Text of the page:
In truth, when Rabbi Meir presents his position, he does not appear to require an expectation that the object will come into existence; he never mentions that the case of dates is what he is referring to in his ruling.  If anything, the original case that Rabbi Meir discusses appears to be a case where the future of the situation is much in doubt – he presents his ruling in a case where a man asks a married woman to agree to marry him after her husband dies.

One approach suggested by the commentaries is that Rabbi Meir must be discussing an out-of-the-ordinary case, where, for example, the husband was on his death bed when the marriage proposal was made. Only there would Rabbi Meir rule that the marriage proposal has significance. Other rishonim argue that there are two issues at hand when Rabbi Meir discusses issues of a davar she-lo ba la-olam. Sometimes the issue is that the thing does not exist; sometimes the thing exists, but for one reason or another it cannot be acted upon at this time. Rabbi Meir ruling that adam makneh davar she-lo ba la-olam means that if we anticipate that the object will appear or if the object already exists and its status may change in the future, in both of these cases the decisions or activities made by the parties will have significance.

It should be noted that Rabbi Meir’s position is rejected and the accepted ruling is that ein adam makneh davar she-lo ba la-olam – that a person cannot buy or sell an object that is not in existence right now.


Bava Batra 80a-b

Bee keeping and honey production were important sources of income during the time of the Mishna. The Mishnah on today’s daf discusses the rules and regulations associated with the purchase of bees and their hives.

According to the Mishnah, when someone purchases the bees for a given year, he receives the first three swarms; when someone purchases honey-combs, he must leave two combs behind.

Generally speaking, during the summer, when the hive is filled with honey, swarms of bees begin to leave the hive. Each of these swarms – consisting of thousands of bees together with a queen bee – will enter a new hive and build a new community, if one has been prepared for them. Many different factors play a role in the number of swarms that leave the hive every year, ranging from the types of bees to the amount of honey that was produced. There may be other factors that we are not aware of, as well. Given the large numbers of bees that leave the hive, it is possible that there will not be enough bees remaining to sustain the hive, or, at any rate, there may not be enough left to maintain the hive at the same level of honey production. For this reason, someone who buys bees, but has not purchased the hive itself, can only take the first few swarms, after which the original owner can discourage the remaining bees from leaving the hive.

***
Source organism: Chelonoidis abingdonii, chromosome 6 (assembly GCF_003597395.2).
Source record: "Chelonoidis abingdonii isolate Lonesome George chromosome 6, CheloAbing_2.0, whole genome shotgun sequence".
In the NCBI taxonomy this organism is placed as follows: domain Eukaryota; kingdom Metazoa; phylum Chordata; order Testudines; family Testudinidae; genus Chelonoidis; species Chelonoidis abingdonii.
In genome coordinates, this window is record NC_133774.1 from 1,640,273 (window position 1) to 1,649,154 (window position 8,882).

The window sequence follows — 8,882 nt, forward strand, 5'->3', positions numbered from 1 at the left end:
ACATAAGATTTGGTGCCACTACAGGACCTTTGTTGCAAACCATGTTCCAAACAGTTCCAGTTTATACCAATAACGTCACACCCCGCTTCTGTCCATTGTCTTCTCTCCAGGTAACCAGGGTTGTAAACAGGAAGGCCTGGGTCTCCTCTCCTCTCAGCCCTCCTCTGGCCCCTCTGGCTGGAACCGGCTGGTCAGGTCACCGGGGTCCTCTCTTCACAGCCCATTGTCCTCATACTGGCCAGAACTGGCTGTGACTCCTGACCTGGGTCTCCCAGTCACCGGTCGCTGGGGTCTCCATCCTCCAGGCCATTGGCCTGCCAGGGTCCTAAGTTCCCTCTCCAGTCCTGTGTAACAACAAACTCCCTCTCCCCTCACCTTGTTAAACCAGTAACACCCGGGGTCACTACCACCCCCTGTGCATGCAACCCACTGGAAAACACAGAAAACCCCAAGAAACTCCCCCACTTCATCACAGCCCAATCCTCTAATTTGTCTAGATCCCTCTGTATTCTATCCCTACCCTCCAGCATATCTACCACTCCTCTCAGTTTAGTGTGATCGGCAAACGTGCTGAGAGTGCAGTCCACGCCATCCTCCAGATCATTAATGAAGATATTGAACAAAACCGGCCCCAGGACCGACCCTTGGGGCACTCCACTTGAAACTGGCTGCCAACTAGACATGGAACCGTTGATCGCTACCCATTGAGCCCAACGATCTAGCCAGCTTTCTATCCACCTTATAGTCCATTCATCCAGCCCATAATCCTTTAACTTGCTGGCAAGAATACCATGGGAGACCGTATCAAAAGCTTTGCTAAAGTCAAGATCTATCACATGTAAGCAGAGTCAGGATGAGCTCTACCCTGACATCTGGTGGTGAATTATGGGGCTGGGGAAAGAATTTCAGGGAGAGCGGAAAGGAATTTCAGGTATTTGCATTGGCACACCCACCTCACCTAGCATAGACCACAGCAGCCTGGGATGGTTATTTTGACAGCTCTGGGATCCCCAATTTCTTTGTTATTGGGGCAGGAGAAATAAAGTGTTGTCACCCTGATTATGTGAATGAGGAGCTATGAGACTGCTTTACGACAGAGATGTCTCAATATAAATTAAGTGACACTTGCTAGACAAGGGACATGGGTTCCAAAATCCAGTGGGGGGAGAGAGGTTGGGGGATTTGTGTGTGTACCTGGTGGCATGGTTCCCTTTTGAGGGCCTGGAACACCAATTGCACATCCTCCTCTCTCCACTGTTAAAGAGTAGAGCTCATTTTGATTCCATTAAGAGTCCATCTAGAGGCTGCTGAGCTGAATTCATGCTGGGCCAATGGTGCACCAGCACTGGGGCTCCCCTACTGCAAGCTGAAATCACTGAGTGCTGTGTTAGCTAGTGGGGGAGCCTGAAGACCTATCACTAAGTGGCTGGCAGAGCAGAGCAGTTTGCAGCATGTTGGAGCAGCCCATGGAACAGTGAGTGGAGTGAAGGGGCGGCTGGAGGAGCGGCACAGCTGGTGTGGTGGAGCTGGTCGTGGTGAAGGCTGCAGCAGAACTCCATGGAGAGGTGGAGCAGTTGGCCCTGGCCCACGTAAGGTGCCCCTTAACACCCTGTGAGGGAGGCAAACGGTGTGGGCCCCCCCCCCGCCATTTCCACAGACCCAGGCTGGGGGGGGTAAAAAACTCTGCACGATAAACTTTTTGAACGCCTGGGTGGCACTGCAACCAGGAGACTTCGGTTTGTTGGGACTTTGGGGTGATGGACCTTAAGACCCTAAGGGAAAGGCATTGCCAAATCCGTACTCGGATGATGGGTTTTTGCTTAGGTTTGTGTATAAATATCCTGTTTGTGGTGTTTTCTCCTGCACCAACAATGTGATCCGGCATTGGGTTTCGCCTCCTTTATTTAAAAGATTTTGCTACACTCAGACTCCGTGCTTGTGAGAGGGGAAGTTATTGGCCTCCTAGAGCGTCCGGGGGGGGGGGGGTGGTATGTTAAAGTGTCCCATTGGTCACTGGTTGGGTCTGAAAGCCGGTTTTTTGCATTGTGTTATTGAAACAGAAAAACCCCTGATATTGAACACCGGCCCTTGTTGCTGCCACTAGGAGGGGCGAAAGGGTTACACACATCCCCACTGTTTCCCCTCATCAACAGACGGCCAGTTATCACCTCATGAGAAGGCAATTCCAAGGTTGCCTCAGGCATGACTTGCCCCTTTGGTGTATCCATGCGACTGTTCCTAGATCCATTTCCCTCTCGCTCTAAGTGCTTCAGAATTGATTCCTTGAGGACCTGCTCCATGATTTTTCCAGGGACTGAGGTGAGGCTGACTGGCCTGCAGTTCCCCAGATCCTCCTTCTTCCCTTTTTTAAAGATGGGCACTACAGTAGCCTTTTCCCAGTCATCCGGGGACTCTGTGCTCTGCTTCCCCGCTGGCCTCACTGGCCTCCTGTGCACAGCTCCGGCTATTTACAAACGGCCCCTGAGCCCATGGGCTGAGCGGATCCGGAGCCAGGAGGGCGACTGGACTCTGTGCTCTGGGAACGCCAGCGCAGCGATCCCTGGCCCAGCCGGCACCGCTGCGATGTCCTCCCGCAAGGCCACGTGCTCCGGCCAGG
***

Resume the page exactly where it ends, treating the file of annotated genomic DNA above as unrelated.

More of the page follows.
If the purchaser was buying honey-combs, it is essential to leave enough to sustain the bees remaining in the hive. Although during the winter few bees leave their hives as they are in a state of semi-hibernation, there is still a need for sustenance (in this case, honey) to allow the bees to survive through the winter. Two combs are the minimum that will allow the hive to survive.


Bava Batra 81a-b

In the course of discussing how tithes and other agricultural requirements can be fulfilled in a situation where it is not clear who is the true owner of a given field, our Gemara reviews the various requirements of tithing and raises an unusual perspective.

Under ordinary circumstances, a farmer will separate:

  1. Terumah Gedolah – a small portion of his harvest that is given to a kohen
  2. Ma’aser Rishon – one-tenth of the remaining produce, which is given to a levi

3a. Ma’aser Sheni – one-tenth of the remaining produce, which is taken to Jerusalem and consumed there. This tithe is given during the years 1, 2, 4 and 5 of a seven year cycle.

3b. Ma’aser Ani – in years that Ma’aser Sheni is not given (years 3 and 6), one-tenth of the produce is given to the poor.

In our case, where it is not clear whether the farmer actually owns the field, and the first fruits – the bikurim – are brought, in the event that he does not own the field and cannot call the fruits bikurim, they can still be given to the kohen as terumah gedolah (which belongs to the kohen), as ma’aser sheni (as long as the kohen eats it in Jerusalem), or as ma’aser ani (if the kohen is poor). The only case that is questionable is how ma’aser rishon – which belongs to the Levi’im – can be given to a kohen. The Gemara suggests that this would work according to Rabbi Elazar ben Azaria who rules that the ma’aser rishon can be given to a kohen.